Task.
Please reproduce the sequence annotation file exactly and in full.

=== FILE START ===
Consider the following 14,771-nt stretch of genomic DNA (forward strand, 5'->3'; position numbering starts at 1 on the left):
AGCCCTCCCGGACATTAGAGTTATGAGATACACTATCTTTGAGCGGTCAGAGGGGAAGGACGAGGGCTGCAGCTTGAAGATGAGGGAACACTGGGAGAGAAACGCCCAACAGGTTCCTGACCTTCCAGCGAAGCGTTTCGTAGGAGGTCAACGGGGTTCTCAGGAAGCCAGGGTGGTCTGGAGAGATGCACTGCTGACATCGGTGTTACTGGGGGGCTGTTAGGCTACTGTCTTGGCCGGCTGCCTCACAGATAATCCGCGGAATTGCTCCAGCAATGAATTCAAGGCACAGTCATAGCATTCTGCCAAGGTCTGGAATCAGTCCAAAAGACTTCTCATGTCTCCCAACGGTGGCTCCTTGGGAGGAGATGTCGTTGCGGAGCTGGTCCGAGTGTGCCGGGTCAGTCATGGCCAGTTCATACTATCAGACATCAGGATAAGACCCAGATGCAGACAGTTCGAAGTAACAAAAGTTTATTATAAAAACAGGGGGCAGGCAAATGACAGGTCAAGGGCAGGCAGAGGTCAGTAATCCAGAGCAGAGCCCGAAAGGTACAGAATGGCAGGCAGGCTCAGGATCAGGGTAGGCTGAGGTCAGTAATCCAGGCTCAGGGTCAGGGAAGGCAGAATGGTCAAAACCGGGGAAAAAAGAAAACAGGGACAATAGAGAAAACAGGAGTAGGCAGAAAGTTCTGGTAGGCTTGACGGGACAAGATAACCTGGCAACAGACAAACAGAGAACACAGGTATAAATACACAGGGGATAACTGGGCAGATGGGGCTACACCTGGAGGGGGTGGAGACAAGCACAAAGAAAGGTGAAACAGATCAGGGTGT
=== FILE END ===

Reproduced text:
Consider the following 14,771-nt stretch of genomic DNA (forward strand, 5'->3'; position numbering starts at 1 on the left):
AGCCCTCCCGGACATTAGAGTTATGAGATACACTATCTTTGAGCGGTCAGAGGGGAAGGACGAGGGCTGCAGCTTGAAGATGAGGGAACACTGGGAGAGAAACGCCCAACAGGTTCCTGACCTTCCAGCGAAGCGTTTCGTAGGAGGTCAACGGGGTTCTCAGGAAGCCAGGGTGGTCTGGAGAGATGCACTGCTGACATCGGTGTTACTGGGGGGCTGTTAGGCTACTGTCTTGGCCGGCTGCCTCACAGATAATCCGCGGAATTGCTCCAGCAATGAATTCAAGGCACAGTCATAGCATTCTGCCAAGGTCTGGAATCAGTCCAAAAGACTTCTCATGTCTCCCAACGGTGGCTCCTTGGGAGGAGATGTCGTTGCGGAGCTGGTCCGAGTGTGCCGGGTCAGTCATGGCCAGTTCATACTATCAGACATCAGGATAAGACCCAGATGCAGACAGTTCGAAGTAACAAAAGTTTATTATAAAAACAGGGGGCAGGCAAATGACAGGTCAAGGGCAGGCAGAGGTCAGTAATCCAGAGCAGAGCCCGAAAGGTACAGAATGGCAGGCAGGCTCAGGATCAGGGTAGGCTGAGGTCAGTAATCCAGGCTCAGGGTCAGGGAAGGCAGAATGGTCAAAACCGGGGAAAAAAGAAAACAGGGACAATAGAGAAAACAGGAGTAGGCAGAAAGTTCTGGTAGGCTTGACGGGACAAGATAACCTGGCAACAGACAAACAGAGAACACAGGTATAAATACACAGGGGATAACTGGGCAGATGGGGCTACACCTGGAGGGGGTGGAGACAAGCACAAAGAAAGGTGAAACAGATCAGGGTGT